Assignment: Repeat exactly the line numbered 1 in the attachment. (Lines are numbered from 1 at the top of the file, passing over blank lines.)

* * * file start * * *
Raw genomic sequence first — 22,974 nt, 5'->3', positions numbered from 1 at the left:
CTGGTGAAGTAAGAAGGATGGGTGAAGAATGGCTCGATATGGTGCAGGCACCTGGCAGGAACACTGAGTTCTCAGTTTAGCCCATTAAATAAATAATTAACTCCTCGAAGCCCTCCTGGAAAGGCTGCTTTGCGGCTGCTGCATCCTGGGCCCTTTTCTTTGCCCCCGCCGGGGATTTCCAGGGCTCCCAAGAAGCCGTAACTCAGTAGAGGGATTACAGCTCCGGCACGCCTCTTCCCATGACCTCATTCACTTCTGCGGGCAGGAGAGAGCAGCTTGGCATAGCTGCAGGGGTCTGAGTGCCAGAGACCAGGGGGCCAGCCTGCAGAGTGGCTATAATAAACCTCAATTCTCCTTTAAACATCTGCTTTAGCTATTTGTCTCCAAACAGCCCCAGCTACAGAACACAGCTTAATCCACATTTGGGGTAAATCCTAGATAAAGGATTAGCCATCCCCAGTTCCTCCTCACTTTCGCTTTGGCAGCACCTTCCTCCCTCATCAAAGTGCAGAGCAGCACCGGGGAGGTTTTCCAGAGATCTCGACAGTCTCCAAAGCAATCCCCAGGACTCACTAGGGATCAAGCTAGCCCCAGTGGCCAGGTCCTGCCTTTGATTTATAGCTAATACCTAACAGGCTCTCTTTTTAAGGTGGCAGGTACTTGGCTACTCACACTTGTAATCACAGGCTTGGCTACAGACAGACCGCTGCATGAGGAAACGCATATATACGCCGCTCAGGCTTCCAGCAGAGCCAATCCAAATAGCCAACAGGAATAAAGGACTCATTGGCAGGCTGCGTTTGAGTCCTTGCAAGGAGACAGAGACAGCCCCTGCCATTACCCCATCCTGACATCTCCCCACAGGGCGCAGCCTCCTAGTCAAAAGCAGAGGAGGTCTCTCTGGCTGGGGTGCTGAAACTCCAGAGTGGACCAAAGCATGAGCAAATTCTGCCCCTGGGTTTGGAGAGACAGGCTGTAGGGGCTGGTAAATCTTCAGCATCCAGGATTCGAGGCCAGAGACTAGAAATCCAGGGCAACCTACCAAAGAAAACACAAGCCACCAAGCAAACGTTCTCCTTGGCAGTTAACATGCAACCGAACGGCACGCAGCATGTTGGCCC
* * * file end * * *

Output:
Raw genomic sequence first — 22,974 nt, 5'->3', positions numbered from 1 at the left: